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Can I use a Santa Barbara action #15934849 03/24/21
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Texas_Ed Offline OP
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I have a SB action and was wondering if you have/could or would build a 338 Lapua or 30 Nosler on it.
1. Will these calibers fit into the action magazine area?
2. Will the action handle the pressures of these calibers.
3. Is this something that would be safe?

Any help would be appreciated.


Re: Can I use a Santa Barbara action [Re: Texas_Ed] #15934894 03/24/21
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I don't know of any specific flaws in the SB actions, but I wouldn't try to shoe-horn a .338 lapua into a mauser 98. Even if you could do it safely (which I doubt you could) I don't think you'd be happy with the 98 as a long range precision rifle. You'd end up spending more in custom work for an inferior action than the cost of a good modern action.

Re: Can I use a Santa Barbara action [Re: Texas_Ed] #15935275 03/24/21
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MTDan,,, says it like it is.

Re: Can I use a Santa Barbara action [Re: Texas_Ed] #15935486 03/24/21
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agree, you can but why would you? I have put 330 Dakota in a pre 64 70 action but without a drop magazine you get one round in chamber and two in magazine. the rifle and the cartridge are vary accurate, as are the 300 dakotas. The only challenge with the dakota's now is finding brass if you did not stock up when it was available. Someone on the fire was looking for 330 dakota brass last weekend.

Re: Can I use a Santa Barbara action [Re: Texas_Ed] #15935650 03/24/21
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The Santa Barbara mauser actions have a mixed reputation. There have been claims/issues with them being "soft"; improperly hardened receiver metal. The claim relating to bolt set-back issues, I'd not use one for any purpose. Potentially 'unsafe at any speed'; my opinion. The Winchester pre '64 receiver & bolt body are fabricated of Chromium Molybdenum alloy steel. Not to comment on dimensional considerations, but to date a highly successful super-strength steel, if something in the manner of 'over kill'. Perhaps in the application of "target arm", a push-feed action system might better suit such needs. Superior breech sealing in PF as opposed to ultimately reliable feeding in CRF.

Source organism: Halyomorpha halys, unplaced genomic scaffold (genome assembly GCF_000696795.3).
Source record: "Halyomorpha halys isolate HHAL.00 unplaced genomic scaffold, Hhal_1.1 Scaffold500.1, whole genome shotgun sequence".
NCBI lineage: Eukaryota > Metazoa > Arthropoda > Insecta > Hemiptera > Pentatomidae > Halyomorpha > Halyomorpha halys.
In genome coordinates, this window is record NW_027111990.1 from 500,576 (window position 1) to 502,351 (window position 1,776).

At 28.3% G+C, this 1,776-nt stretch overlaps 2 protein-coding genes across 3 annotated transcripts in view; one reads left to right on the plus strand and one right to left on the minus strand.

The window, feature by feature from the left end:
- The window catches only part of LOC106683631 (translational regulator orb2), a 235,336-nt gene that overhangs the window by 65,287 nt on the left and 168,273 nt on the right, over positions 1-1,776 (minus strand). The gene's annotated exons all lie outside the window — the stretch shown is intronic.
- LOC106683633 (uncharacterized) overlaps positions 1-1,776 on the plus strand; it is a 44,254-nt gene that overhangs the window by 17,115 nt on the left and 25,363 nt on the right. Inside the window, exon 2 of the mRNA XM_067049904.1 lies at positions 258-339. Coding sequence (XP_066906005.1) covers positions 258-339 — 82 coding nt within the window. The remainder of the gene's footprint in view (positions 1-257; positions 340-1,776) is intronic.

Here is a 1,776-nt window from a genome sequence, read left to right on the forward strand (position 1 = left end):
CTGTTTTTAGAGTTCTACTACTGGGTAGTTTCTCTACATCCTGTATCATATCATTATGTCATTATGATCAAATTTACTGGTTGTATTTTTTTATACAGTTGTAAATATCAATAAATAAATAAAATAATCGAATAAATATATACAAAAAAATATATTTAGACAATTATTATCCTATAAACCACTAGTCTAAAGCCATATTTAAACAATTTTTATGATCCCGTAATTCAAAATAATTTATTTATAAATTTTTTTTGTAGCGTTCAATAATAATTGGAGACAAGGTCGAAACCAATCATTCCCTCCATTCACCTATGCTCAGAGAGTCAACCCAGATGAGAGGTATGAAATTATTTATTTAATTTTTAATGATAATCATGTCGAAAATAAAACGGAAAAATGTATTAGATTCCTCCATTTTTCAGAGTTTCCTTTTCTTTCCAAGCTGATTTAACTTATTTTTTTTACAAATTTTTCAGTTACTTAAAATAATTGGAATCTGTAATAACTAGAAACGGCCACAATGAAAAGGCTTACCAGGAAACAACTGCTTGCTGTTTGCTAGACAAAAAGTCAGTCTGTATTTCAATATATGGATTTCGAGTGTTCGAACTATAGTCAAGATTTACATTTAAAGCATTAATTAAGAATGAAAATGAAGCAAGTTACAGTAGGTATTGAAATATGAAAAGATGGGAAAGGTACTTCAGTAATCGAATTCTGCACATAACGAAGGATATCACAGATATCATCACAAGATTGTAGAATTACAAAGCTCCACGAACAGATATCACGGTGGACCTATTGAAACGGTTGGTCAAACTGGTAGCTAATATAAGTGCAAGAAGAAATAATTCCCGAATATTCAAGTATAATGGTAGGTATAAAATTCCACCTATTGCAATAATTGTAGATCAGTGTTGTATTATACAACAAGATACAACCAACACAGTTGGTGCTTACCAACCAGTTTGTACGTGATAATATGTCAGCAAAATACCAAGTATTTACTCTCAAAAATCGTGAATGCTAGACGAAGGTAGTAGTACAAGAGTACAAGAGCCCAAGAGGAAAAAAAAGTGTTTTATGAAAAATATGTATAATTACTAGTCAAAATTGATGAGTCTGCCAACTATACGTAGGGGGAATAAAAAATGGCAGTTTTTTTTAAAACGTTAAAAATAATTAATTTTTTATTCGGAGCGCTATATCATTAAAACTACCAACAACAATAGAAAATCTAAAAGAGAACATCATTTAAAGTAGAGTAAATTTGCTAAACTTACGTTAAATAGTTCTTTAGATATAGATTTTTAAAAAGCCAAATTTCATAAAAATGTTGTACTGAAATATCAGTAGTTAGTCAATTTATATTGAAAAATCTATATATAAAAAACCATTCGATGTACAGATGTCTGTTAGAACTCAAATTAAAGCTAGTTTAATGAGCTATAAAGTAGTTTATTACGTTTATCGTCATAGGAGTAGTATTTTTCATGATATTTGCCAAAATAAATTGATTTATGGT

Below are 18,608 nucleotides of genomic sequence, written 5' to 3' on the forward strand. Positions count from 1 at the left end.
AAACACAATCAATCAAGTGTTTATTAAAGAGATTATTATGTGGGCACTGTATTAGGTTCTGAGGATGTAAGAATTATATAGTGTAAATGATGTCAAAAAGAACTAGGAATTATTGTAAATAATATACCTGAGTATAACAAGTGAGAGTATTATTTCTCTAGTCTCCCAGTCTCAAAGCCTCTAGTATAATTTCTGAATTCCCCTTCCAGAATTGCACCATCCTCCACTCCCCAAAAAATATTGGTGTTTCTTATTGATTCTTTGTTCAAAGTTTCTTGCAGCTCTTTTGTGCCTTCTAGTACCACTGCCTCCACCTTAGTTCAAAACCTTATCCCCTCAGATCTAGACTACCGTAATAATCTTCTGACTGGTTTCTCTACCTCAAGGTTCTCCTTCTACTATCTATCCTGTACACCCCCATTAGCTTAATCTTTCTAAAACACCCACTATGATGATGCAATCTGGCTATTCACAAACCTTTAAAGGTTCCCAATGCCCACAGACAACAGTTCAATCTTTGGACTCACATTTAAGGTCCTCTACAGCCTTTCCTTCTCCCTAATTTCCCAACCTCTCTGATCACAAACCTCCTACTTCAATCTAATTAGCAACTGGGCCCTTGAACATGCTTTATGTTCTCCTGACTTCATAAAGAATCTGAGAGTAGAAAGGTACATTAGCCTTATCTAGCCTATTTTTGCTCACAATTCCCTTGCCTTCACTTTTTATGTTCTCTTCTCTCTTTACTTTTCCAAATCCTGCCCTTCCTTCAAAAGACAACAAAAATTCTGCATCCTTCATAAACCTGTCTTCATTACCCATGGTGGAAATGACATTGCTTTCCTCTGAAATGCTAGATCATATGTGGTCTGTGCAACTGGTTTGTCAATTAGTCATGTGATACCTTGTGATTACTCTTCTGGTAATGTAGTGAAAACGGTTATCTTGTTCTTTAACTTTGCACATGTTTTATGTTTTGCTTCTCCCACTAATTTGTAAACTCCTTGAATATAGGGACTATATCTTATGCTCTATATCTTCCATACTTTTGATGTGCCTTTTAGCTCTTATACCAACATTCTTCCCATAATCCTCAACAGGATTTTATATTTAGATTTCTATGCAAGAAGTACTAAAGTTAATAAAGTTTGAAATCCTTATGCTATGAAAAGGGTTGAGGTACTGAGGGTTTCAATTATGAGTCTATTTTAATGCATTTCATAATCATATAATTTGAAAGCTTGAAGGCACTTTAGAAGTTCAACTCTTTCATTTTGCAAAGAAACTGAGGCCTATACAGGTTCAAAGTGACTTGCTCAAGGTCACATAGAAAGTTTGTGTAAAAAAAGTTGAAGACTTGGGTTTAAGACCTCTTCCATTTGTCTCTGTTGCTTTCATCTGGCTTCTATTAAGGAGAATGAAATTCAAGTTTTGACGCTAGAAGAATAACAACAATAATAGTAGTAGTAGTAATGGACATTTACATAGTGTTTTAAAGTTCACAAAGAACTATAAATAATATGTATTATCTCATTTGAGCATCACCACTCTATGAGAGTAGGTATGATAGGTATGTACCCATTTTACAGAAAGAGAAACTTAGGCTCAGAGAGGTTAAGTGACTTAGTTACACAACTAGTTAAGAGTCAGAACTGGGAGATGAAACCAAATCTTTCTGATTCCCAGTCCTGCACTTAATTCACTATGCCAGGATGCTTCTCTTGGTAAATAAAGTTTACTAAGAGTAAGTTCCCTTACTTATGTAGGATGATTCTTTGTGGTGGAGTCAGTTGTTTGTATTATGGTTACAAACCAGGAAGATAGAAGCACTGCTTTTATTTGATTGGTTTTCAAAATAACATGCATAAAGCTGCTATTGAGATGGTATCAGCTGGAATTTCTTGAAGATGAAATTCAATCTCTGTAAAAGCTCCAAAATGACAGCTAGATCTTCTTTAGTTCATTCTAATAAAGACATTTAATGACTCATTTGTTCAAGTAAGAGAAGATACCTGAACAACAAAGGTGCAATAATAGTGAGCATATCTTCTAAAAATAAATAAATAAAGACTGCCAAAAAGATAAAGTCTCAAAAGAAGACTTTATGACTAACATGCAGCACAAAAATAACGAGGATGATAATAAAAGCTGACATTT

Good luck with your project and...
Just my take.
John

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Re: Can I use a Santa Barbara action [Re: Texas_Ed] #15935811 03/25/21
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I built a .338 Win. Magnum on a Santa Barbara, no problem with any of the concerns you cite.

Re: Can I use a Santa Barbara action [Re: Texas_Ed] #15937087 03/25/21
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MTDan Offline
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I think the stories about SB actions being softer steel are urban legend. No personal experience with them, but I've never seen documentation of a failure from inferior metallurgy. Posters on other forums have checked rockwell hardness and they seem to check out.

I think the limiting factor here is the action design is from 1898 and intended to be used with rounds in the 7x57 pressure range. Sure, they've fit bigger rounds in them safely, but if I were building high-pressure magnum from the ground up, I'd pick something else.

Re: Can I use a Santa Barbara action [Re: MTDan] #15937515 03/25/21